Of course, there are a few things Nate doesn't cover that are nevertheless important, and the type of fabric you opt for is one of those. In his caption, Nate plugs his new collaboration with The Shade Store which features plenty of linen weaves that add a breeziness to drapes. (The exact ones used in Nate's home are the Lisbon Woven drapes in the color Blackened Olive.)

'Mixing lightweight natural fibers like cotton and linen lends an effortlessly casual and relaxed feel that plays nicely in open-concept living and casual entertainment areas,' explains Eric Bramlett, a realtor based in Austin TX and owner of Bramlett Real Estate. However, despite the current curtain trend for these lighter materials, Eric points out that more sumptuous materials have their time and place. 'Pairing heavier materials such as velvet, brocade or faux fur brings a luxurious, glamorous appeal suitable for formal spaces like dining rooms,' he says.

What is an inverted pleat vs a ripple fold?

A dining room with light pink walls and maroon curtains

(Image credit: Atelier ND)

If you want to replicate Nate's living room curtain idea, you'll want to hang them with either a ripple fold or an inverted pleat. The two styles look quite different. It really falls down on whether you prefer a tight pleat or a more relaxed 'wave'.

'When you’re looking at drapery, there are so many styles to go with and it can be hard to land on what works best for your space,' Haley explains. 'Nate makes the case for inverted pleats, which are formed by folding two equal pieces of fabric toward one another in opposite directions so that they meet in the middle and form pleats in the front of the fabric. Inverted pleats form a clean, refined look down the length of the drape while still creating fullness, giving you the best of both worlds in my opinion.'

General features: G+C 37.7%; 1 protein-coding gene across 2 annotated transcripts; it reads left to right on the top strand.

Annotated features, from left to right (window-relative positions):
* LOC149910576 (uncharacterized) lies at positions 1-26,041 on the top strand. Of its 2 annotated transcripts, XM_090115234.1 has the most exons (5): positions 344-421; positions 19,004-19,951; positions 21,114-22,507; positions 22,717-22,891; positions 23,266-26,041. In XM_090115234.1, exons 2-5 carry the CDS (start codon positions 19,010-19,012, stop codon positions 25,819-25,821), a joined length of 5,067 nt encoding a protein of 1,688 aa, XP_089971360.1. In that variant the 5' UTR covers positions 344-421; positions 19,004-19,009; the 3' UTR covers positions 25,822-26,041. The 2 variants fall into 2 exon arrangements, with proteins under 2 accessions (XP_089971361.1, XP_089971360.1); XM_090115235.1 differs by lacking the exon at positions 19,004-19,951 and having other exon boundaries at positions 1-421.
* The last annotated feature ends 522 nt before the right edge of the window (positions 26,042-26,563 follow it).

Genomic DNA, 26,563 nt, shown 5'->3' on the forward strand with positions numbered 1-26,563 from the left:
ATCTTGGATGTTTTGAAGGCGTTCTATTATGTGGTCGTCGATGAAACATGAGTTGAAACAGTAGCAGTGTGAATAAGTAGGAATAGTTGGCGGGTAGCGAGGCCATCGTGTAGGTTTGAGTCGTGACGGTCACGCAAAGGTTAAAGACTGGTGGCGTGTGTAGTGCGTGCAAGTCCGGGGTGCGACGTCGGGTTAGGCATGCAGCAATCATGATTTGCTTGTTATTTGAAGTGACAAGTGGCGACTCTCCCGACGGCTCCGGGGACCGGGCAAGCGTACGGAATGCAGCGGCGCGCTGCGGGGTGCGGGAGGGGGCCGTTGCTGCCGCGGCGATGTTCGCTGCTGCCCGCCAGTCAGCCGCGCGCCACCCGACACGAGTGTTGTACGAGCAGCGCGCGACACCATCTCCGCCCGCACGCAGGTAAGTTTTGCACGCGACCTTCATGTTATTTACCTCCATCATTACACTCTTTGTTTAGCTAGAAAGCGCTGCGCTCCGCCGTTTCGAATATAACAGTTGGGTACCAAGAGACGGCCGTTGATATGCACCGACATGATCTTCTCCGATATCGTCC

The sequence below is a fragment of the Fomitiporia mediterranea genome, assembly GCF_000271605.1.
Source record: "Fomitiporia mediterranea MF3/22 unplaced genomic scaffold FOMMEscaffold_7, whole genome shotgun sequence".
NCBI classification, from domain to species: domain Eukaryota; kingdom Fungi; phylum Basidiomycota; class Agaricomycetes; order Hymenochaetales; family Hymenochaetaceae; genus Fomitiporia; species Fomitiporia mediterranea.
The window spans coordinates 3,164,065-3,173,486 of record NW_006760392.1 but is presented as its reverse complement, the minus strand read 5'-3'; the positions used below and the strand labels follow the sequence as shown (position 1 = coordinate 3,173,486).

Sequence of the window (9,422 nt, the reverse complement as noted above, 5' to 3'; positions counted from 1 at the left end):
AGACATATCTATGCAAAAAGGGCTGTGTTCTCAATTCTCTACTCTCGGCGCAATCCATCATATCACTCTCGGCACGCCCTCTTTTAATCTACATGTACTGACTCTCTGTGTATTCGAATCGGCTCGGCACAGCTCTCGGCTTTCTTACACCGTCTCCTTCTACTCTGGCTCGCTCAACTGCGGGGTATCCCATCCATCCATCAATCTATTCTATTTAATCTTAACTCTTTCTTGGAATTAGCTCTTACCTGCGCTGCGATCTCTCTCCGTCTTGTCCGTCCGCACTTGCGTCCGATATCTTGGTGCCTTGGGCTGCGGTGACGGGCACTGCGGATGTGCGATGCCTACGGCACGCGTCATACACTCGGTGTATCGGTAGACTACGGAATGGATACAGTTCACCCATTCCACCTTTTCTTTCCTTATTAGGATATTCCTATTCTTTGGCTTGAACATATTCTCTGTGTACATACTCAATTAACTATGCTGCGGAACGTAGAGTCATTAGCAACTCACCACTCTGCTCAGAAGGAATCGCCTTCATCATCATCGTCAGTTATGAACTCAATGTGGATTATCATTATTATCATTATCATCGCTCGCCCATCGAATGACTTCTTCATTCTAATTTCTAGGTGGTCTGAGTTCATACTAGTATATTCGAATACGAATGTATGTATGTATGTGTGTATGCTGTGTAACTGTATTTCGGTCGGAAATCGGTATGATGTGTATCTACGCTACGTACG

On the other hand, Eric isn't such a fan of inverted pleats. 'While they have their place in creating a structured look in more formal spaces, I find their uniform flatness can lack visual interest and movement that draws the eye into a room,' he says. 'In my work designing for clients with casual, eclectic styles looking to foster relaxation, I prefer options with more dynamic flare like swags, jabots, or tailored Roman shades.' If you're convinced curtains are out of style, the latter of these will offer a more contemporary, minimalist window treatment in comparison to drapes.

Ripple folds, in contrast, gather the material in a way that creates, as Haley puts it, 'a soft, consistent, wave-like appearance down the length of the drape'. 'The way they gather creates a more of a refined, complex look and can add interest to the right space,' she adds. 'Either way, you can’t go wrong - your drapery choices always depend on both the look and feel that you want to accomplish within your space!'

Get the look

Color & Trends Editor

Lilith Hudson is the Color & Trends Editor at Livingetc. Writing news, features, and explainers for our digital platform, she's the go-to person for all the latest micro-trends, interior hacks, and color inspiration you need in your home. Lilith discovered a love for lifestyle journalism during her BA in English and Philosophy at the University of Nottingham where she spent more time writing for her student magazine than she did studying. After graduating, she decided to take things a step further and now holds an MA in Magazine Journalism from City, University of London, with previous experience at the Saturday Times Magazine, Evening Standard, DJ Mag, and The Simple Things Magazine. At weekends you'll find her renovating a tiny one-up, one-down annex next to her Dad's holiday cottage in the Derbyshire dales where she applies all the latest design ideas she's picked up through the week.